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    ABSTRACT: Dysarthria is a frequently occurring motor speech disorder which can be caused by neurological trauma, cerebral palsy, or degenerative neurological diseases. Because dysarthria affects phonation, articulation, and prosody, spoken communication of dysarthric speakers gets seriously restricted, affecting their quality of life and confidence. Assistive technology has led to the development of speech applications to improve the spoken communication of dysarthric speakers. In this field, this paper presents an approach to improve the accuracy of HMM-based speech recognition systems. Because phonatory dysfunction is a main characteristic of dysarthric speech, the phonemes of a dysarthric speaker are affected at different levels. Thus, the approach consists in finding the most suitable type of HMM topology (Bakis, Ergodic) for each phoneme in the speaker's phonetic repertoire. The topology is further refined with a suitable number of states and Gaussian mixture components for acoustic modelling. This represents a difference when compared with studies where a single topology is assumed for all phonemes. Finding the suitable parameters (topology and mixtures components) is performed with a Genetic Algorithm (GA). Experiments with a well-known dysarthric speech database showed statistically significant improvements of the proposed approach when compared with the single topology approach, even for speakers with severe dysarthria.
    Computational and Mathematical Methods in Medicine 10/2013; 2013:297860. DOI:10.1155/2013/297860 · 1.02 Impact Factor
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    • "This additional head movement and degraded speech exacerbates the problem of not being able to use close-talking microphones. Previous work with speech-input home control systems had similar practical issues [13] and demonstrated similar performance degradation. Whereas for home control applications some users found the level of performance acceptable, for control of a VOCA, feedback from users has confirmed that such performance is not acceptable and that higher accuracy at larger vocabulary sizes is essential. "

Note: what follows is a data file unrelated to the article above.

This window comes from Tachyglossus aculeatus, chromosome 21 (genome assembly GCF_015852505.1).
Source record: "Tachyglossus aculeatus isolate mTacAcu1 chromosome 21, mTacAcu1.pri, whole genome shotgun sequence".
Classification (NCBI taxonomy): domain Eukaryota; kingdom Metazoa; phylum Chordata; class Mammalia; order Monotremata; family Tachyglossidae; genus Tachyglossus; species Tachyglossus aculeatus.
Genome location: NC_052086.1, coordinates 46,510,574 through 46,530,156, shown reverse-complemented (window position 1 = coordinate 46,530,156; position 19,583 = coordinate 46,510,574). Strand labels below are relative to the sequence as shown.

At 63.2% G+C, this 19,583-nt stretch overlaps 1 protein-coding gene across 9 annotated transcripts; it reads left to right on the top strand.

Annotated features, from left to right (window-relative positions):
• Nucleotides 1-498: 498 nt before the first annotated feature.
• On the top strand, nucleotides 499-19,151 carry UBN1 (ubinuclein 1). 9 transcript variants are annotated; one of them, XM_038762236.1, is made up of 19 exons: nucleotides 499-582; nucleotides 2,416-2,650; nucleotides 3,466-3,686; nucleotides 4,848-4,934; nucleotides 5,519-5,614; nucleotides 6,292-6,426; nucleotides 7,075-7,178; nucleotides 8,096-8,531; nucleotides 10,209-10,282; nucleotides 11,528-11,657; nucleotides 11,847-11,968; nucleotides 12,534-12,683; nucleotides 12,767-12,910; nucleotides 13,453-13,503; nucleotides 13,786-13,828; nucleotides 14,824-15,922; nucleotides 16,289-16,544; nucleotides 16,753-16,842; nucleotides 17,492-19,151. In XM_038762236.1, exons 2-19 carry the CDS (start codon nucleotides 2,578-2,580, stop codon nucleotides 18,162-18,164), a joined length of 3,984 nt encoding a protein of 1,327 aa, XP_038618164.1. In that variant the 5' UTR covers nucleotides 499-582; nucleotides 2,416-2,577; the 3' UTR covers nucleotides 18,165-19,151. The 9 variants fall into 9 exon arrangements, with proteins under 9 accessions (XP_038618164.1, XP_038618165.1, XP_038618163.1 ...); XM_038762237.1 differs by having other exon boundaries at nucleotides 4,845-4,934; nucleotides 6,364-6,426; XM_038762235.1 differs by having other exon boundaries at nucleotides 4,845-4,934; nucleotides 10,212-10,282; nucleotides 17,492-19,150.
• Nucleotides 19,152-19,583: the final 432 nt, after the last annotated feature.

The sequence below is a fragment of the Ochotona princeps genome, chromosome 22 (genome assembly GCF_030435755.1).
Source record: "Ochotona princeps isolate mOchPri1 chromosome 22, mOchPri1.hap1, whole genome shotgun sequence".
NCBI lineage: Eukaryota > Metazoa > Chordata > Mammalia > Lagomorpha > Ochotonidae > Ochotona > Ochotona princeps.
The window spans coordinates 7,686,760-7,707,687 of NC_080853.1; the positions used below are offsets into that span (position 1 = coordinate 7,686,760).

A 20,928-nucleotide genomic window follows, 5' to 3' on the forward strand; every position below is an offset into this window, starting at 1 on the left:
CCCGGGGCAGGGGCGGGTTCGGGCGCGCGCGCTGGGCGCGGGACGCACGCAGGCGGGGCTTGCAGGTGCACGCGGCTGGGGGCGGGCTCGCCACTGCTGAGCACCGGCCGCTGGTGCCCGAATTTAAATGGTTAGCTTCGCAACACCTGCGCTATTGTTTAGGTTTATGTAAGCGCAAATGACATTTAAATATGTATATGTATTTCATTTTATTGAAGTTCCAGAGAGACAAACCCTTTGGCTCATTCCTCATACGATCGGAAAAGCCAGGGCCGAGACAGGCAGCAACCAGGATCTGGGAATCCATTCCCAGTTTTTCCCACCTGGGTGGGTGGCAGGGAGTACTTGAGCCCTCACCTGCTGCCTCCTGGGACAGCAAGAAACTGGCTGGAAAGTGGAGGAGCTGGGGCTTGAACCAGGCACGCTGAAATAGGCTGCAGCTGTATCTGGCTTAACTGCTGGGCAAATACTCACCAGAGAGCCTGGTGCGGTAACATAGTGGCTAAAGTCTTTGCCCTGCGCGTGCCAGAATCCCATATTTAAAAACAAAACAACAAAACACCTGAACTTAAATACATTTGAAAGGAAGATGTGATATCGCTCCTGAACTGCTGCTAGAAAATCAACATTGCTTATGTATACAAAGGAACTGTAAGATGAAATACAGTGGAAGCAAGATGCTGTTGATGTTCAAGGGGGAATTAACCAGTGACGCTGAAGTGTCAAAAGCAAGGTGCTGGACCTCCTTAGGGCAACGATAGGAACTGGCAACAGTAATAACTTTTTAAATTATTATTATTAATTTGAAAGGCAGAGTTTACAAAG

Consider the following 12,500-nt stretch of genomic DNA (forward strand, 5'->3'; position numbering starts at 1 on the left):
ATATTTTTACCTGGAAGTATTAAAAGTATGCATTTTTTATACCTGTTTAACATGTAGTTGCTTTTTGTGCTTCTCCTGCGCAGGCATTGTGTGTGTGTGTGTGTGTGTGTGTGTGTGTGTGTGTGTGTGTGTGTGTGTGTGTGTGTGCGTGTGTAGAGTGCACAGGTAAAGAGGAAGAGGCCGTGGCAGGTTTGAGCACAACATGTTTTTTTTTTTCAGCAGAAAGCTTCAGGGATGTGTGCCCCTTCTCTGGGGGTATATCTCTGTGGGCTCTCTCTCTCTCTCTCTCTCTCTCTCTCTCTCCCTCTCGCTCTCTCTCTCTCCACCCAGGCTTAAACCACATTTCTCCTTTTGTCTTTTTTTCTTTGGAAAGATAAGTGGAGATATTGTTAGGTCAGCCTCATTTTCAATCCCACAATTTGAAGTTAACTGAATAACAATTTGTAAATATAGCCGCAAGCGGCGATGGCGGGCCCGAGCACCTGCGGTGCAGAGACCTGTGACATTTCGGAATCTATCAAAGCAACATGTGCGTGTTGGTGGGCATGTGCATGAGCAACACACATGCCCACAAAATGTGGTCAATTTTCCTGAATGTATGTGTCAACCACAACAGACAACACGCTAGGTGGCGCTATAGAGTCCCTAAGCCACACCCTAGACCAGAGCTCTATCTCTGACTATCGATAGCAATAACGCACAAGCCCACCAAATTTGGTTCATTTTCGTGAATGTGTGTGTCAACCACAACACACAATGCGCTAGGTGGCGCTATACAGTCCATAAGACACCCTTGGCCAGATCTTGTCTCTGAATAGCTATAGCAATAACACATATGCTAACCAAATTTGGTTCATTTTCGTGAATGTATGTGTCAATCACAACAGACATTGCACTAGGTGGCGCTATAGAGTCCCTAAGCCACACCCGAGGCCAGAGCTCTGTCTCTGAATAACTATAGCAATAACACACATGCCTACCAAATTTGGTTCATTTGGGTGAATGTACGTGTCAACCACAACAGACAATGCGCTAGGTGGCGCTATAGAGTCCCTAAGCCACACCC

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    ABSTRACT: A new form of augmentative and alternative communication (AAC) device for people with severe speech impairment the voice-input voice-output communication aid (VIVOCA) is described. The VIVOCA recognizes the disordered speech of the user and builds messages, which are converted into synthetic speech. System development was carried out employing user-centered design and development methods, which identified and refined key requirements for the device. A novel methodology for building small vocabulary, speaker-dependent automatic speech recognizers with reduced amounts of training data, was applied. Experiments showed that this method is successful in generating good recognition performance (mean accuracy 96%) on highly disordered speech, even when recognition perplexity is increased. The selected message-building technique traded off various factors including speed of message construction and range of available message outputs. The VIVOCA was evaluated in a field trial by individuals with moderate to severe dysarthria and confirmed that they can make use of the device to produce intelligible speech output from disordered speech input. The trial highlighted some issues which limit the performance and usability of the device when applied in real usage situations, with mean recognition accuracy of 67% in these circumstances. These limitations will be addressed in future work.
    IEEE transactions on neural systems and rehabilitation engineering: a publication of the IEEE Engineering in Medicine and Biology Society 08/2012; 21(1). DOI:10.1109/TNSRE.2012.2209678 · 2.82 Impact Factor